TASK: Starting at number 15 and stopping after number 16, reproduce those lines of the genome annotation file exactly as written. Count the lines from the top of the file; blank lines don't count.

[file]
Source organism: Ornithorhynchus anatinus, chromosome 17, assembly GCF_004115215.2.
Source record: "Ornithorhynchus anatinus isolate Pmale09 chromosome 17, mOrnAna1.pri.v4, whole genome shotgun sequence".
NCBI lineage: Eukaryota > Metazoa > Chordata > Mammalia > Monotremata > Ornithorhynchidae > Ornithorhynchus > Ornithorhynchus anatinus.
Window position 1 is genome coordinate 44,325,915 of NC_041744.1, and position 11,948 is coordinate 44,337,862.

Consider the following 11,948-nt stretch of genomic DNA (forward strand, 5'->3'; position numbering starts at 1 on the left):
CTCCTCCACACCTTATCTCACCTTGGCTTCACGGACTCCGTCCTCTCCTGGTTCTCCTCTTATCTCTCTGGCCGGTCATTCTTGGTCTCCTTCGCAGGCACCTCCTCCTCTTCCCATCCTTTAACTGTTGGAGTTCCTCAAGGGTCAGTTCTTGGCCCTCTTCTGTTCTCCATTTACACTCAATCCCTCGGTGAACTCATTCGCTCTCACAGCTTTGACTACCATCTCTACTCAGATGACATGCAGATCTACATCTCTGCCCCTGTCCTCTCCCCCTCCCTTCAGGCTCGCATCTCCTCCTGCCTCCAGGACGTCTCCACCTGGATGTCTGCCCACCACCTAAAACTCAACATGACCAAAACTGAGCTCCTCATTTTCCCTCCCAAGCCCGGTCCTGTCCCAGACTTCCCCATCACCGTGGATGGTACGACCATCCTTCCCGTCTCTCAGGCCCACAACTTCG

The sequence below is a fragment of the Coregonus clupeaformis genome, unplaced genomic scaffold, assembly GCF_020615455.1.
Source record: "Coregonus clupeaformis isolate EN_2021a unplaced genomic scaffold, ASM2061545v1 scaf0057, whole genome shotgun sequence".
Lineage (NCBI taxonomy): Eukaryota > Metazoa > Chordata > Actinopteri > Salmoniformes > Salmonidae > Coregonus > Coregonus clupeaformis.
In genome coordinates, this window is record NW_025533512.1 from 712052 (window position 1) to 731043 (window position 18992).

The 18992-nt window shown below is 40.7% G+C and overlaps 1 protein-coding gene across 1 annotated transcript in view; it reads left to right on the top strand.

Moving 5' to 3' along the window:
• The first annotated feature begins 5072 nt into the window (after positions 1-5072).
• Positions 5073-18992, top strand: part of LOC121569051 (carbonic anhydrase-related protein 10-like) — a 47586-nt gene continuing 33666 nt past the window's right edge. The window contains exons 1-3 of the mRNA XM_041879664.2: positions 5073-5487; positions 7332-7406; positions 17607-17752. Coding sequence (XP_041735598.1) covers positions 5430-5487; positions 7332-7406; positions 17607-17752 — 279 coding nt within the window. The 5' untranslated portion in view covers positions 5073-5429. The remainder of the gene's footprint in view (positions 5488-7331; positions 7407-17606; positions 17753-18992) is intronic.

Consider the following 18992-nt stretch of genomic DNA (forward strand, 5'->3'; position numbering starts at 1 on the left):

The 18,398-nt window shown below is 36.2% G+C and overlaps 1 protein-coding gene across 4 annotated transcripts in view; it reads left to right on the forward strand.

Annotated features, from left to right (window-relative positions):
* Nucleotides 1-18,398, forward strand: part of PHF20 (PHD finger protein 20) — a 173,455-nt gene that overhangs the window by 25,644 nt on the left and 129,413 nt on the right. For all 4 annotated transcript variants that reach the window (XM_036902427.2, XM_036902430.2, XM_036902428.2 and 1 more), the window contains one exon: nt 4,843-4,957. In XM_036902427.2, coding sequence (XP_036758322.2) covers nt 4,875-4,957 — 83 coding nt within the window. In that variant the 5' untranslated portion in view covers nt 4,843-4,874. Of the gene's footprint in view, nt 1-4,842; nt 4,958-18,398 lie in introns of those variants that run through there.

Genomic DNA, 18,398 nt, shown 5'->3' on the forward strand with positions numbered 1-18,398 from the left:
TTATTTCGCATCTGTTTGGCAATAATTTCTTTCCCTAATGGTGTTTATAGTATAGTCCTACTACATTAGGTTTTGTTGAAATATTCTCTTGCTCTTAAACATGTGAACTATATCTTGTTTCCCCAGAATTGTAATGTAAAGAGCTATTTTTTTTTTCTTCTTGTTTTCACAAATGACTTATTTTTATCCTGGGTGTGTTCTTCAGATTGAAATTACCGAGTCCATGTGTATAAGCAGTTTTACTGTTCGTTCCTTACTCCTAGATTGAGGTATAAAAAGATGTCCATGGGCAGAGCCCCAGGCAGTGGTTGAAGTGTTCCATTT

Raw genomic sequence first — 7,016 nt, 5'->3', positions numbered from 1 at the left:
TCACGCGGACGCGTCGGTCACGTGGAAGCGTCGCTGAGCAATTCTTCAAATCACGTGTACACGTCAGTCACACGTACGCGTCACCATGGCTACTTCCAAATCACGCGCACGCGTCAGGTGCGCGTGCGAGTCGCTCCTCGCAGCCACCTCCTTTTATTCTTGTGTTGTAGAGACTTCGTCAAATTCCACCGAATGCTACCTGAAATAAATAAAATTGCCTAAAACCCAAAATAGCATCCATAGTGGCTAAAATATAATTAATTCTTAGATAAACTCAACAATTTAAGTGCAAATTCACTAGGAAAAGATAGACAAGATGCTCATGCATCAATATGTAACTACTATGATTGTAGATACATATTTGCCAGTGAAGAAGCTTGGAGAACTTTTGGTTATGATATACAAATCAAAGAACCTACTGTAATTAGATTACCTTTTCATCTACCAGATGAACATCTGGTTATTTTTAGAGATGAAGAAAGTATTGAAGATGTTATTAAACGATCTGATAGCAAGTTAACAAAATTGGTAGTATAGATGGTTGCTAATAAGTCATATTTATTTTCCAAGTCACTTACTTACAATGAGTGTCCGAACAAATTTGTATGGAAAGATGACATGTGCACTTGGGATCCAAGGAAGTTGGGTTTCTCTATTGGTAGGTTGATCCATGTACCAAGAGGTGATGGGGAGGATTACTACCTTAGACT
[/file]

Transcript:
Consider the following 18992-nt stretch of genomic DNA (forward strand, 5'->3'; position numbering starts at 1 on the left):

The 18,398-nt window shown below is 36.2% G+C and overlaps 1 protein-coding gene across 4 annotated transcripts in view; it reads left to right on the forward strand.